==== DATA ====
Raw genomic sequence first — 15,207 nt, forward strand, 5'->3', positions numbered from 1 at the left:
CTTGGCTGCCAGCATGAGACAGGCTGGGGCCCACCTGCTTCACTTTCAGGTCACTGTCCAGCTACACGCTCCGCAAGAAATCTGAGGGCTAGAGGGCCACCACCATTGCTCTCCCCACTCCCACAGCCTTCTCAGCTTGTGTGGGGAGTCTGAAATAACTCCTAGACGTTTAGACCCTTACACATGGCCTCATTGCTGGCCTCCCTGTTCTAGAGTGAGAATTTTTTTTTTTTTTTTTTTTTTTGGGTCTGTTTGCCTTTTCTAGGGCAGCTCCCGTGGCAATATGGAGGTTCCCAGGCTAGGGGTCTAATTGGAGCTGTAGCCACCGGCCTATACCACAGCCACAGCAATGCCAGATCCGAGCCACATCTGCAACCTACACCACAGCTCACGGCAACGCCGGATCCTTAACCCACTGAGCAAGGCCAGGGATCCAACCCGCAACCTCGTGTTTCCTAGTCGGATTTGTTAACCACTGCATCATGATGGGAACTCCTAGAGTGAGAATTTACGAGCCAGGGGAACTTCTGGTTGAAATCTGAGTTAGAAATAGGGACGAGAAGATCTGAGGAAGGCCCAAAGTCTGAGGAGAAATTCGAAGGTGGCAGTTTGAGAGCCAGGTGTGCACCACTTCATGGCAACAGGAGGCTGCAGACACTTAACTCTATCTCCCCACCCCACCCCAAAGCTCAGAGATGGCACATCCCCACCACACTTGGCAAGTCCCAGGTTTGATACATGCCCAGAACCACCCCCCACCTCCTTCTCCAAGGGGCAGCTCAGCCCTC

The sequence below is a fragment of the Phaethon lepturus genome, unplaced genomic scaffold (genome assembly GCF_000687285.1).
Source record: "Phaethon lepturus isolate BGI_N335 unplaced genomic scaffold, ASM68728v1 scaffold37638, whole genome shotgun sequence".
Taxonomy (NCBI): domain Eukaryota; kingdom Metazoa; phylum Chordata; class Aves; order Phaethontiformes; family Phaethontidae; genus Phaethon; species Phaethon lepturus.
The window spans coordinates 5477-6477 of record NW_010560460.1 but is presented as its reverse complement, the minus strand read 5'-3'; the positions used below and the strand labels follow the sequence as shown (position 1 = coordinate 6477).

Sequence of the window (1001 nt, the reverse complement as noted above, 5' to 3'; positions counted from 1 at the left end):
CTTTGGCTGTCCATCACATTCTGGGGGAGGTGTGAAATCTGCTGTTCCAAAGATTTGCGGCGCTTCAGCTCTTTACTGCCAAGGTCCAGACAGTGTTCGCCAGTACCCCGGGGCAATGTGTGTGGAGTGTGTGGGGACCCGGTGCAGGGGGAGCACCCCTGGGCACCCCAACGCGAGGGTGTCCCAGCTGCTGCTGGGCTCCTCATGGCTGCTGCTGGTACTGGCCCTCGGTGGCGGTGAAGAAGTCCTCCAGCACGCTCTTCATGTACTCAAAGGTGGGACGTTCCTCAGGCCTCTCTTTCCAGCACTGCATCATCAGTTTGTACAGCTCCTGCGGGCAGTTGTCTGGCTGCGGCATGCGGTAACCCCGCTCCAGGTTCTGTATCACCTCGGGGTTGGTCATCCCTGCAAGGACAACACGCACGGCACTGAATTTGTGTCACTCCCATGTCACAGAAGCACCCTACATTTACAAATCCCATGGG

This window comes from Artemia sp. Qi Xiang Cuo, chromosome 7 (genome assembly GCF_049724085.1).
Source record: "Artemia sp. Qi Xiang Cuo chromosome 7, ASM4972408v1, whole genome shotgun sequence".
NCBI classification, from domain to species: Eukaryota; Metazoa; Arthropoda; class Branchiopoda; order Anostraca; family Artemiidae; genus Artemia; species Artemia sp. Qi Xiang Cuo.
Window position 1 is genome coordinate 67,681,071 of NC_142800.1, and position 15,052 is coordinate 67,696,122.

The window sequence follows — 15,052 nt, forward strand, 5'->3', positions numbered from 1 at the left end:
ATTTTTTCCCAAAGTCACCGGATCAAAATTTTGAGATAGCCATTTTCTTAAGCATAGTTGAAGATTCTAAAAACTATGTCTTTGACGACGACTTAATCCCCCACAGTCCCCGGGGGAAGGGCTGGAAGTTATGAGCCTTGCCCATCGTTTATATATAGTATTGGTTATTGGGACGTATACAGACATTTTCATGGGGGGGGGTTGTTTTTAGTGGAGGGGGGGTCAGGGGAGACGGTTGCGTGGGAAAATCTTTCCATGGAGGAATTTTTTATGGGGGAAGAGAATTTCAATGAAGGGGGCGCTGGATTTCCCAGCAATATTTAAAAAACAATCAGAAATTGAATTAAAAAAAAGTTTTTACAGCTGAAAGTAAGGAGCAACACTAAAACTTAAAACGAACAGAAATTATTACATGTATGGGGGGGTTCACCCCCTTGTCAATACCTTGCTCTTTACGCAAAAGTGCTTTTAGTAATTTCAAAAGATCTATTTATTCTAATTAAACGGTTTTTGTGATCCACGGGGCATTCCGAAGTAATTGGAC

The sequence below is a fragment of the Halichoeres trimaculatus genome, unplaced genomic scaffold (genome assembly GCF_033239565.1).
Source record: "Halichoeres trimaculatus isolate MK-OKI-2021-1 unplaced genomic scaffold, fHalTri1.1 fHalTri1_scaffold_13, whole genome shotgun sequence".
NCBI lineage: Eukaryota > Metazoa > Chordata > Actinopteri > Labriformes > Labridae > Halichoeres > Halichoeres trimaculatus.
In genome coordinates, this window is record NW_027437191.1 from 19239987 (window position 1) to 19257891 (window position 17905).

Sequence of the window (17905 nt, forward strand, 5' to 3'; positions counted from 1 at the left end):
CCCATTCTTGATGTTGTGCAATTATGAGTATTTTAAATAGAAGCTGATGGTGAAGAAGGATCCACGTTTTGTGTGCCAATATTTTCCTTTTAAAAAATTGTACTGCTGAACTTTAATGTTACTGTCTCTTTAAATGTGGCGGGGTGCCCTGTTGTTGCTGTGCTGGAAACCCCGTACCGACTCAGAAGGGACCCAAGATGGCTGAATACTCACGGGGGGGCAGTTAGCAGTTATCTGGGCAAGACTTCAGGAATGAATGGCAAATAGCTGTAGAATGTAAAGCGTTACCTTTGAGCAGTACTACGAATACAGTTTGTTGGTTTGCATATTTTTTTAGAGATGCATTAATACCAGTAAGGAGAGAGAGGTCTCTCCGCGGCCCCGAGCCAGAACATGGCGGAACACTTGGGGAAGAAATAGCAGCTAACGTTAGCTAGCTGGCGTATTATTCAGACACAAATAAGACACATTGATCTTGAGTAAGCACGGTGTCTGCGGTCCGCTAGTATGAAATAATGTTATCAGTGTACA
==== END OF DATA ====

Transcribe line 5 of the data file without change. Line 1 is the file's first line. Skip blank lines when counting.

Taxonomy (NCBI): domain Eukaryota; kingdom Metazoa; phylum Chordata; class Aves; order Phaethontiformes; family Phaethontidae; genus Phaethon; species Phaethon lepturus.